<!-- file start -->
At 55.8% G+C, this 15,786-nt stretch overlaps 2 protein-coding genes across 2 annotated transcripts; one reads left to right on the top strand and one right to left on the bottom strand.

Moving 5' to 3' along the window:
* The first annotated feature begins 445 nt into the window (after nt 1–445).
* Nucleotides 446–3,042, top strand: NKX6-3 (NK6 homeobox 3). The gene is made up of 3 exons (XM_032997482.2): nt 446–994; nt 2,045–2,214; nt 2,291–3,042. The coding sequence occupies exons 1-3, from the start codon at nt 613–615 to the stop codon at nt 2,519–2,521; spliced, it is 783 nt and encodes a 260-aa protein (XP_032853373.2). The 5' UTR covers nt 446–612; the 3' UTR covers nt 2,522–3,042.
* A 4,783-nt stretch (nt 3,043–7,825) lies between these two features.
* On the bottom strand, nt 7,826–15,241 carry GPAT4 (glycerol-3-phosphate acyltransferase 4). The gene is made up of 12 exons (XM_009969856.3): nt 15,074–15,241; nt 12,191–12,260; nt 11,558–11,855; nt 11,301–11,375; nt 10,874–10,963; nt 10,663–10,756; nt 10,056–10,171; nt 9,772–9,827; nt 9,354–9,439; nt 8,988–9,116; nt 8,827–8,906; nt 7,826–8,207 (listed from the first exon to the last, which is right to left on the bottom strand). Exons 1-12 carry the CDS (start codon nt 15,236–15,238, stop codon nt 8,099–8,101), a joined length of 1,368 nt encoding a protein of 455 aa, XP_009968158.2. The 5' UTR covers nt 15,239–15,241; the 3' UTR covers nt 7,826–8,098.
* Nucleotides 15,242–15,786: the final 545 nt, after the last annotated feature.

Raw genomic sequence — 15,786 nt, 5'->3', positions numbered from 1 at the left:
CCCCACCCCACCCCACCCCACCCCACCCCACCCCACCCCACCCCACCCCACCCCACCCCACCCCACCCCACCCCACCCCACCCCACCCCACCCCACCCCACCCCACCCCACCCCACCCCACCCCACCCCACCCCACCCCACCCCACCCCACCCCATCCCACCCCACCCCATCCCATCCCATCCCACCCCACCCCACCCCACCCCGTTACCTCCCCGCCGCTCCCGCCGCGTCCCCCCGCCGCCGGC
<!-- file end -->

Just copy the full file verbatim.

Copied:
At 55.8% G+C, this 15,786-nt stretch overlaps 2 protein-coding genes across 2 annotated transcripts; one reads left to right on the top strand and one right to left on the bottom strand.

Moving 5' to 3' along the window:
* The first annotated feature begins 445 nt into the window (after nt 1–445).
* Nucleotides 446–3,042, top strand: NKX6-3 (NK6 homeobox 3). The gene is made up of 3 exons (XM_032997482.2): nt 446–994; nt 2,045–2,214; nt 2,291–3,042. The coding sequence occupies exons 1-3, from the start codon at nt 613–615 to the stop codon at nt 2,519–2,521; spliced, it is 783 nt and encodes a 260-aa protein (XP_032853373.2). The 5' UTR covers nt 446–612; the 3' UTR covers nt 2,522–3,042.
* A 4,783-nt stretch (nt 3,043–7,825) lies between these two features.
* On the bottom strand, nt 7,826–15,241 carry GPAT4 (glycerol-3-phosphate acyltransferase 4). The gene is made up of 12 exons (XM_009969856.3): nt 15,074–15,241; nt 12,191–12,260; nt 11,558–11,855; nt 11,301–11,375; nt 10,874–10,963; nt 10,663–10,756; nt 10,056–10,171; nt 9,772–9,827; nt 9,354–9,439; nt 8,988–9,116; nt 8,827–8,906; nt 7,826–8,207 (listed from the first exon to the last, which is right to left on the bottom strand). Exons 1-12 carry the CDS (start codon nt 15,236–15,238, stop codon nt 8,099–8,101), a joined length of 1,368 nt encoding a protein of 455 aa, XP_009968158.2. The 5' UTR covers nt 15,239–15,241; the 3' UTR covers nt 7,826–8,098.
* Nucleotides 15,242–15,786: the final 545 nt, after the last annotated feature.

Raw genomic sequence — 15,786 nt, 5'->3', positions numbered from 1 at the left:
CCCCACCCCACCCCACCCCACCCCACCCCACCCCACCCCACCCCACCCCACCCCACCCCACCCCACCCCACCCCACCCCACCCCACCCCACCCCACCCCACCCCACCCCACCCCACCCCACCCCACCCCACCCCACCCCACCCCACCCCACCCCATCCCACCCCACCCCATCCCATCCCATCCCACCCCACCCCACCCCACCCCGTTACCTCCCCGCCGCTCCCGCCGCGTCCCCCCGCCGCCGGC